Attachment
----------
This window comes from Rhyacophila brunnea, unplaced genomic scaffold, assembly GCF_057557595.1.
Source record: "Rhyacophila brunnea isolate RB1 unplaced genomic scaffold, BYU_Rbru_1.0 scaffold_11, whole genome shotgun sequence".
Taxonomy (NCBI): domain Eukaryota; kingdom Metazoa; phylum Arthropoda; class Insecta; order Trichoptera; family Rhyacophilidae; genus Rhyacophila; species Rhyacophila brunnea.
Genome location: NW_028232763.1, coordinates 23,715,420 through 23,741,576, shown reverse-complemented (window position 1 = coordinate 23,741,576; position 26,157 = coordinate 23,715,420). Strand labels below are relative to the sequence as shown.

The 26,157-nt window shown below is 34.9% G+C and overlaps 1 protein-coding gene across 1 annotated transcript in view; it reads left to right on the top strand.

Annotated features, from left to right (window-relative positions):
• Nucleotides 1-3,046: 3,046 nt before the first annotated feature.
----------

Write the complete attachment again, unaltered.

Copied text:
This window comes from Rhyacophila brunnea, unplaced genomic scaffold, assembly GCF_057557595.1.
Source record: "Rhyacophila brunnea isolate RB1 unplaced genomic scaffold, BYU_Rbru_1.0 scaffold_11, whole genome shotgun sequence".
Taxonomy (NCBI): domain Eukaryota; kingdom Metazoa; phylum Arthropoda; class Insecta; order Trichoptera; family Rhyacophilidae; genus Rhyacophila; species Rhyacophila brunnea.
Genome location: NW_028232763.1, coordinates 23,715,420 through 23,741,576, shown reverse-complemented (window position 1 = coordinate 23,741,576; position 26,157 = coordinate 23,715,420). Strand labels below are relative to the sequence as shown.

The 26,157-nt window shown below is 34.9% G+C and overlaps 1 protein-coding gene across 1 annotated transcript in view; it reads left to right on the top strand.

Annotated features, from left to right (window-relative positions):
• Nucleotides 1-3,046: 3,046 nt before the first annotated feature.